Joint Economic Committee


Senator Dan Coats (IN)

Friday’s October employment report from the Bureau of Labor Statistics (BLS) registered a 161,000 gain in nonfarm payroll jobs.  Private payrolls gained 142,000 jobs.  The headline unemployment rate (U-3) decreased to 4.9 percent from last month’s 5.0 percent.  From last month, the number of employed decreased by 43,000, while the labor force decreased by 195,000 individuals.  The labor force participation rate decreased 0.1 percentage point to 62.8 percent.  Nonfarm payroll job growth for August was revised up from +167,000 to +176,000 (final estimate).  For September, it was revised up from +156,000 to +191,000 (second estimate).


October Jobs Report Data

Previous September Data

Revised September Data

October Forecast

October Data

Establishment Survey





Nonfarm Payrolls Change





Private Payrolls Change





Average hourly earnings (% chg.)





Household Survey





Unemployment Rate (U-3)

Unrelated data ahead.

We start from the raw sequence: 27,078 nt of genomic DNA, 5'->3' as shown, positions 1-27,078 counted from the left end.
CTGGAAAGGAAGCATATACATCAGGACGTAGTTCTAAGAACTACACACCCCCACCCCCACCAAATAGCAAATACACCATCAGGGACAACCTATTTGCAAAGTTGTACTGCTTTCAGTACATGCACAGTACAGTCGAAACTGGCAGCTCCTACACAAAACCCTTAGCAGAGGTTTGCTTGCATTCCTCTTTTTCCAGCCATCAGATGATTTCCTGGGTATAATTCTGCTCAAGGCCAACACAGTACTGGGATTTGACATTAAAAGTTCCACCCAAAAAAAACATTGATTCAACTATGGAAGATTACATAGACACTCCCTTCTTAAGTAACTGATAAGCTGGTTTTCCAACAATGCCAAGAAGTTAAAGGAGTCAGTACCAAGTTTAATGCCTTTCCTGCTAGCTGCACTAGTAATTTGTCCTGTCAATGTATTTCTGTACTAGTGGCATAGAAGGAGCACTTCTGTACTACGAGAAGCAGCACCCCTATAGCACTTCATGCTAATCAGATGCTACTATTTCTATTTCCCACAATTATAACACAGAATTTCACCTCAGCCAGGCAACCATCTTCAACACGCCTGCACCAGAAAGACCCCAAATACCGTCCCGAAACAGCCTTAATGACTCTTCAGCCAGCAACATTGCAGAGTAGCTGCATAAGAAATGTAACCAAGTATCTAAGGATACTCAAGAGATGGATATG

“True” Unemployment Rate (U-6)





Labor Force Participation Rate (%)





        16-64 years old





        25-54 years old





Employment to Population Ratio (%)





Labor Force Change





Population Growth (16+ years old)





Source: BLS, BEA, Bloomberg Econoday


The labor force participation rate remains subdued, even among prime-age workers
  • The labor force participation rate decreased 0.1 percentage point to 62.8 percent.
  • It remains significantly below the previous business cycle’s peak of 66.0 percent (December 2007)—a difference of 3.2 percentage points.
  • The rate for 25-54 year olds is 81.6 percent.  It is down 1.5 percentage points compared to the peak of the last business cycle, when it was 83.1 percent.
Specifically, labor force participation is down among Americans under 60 years old
  • When broken down into five-year age cohorts, only workers age 60 and older have seen their participation increase since the start of the recovery.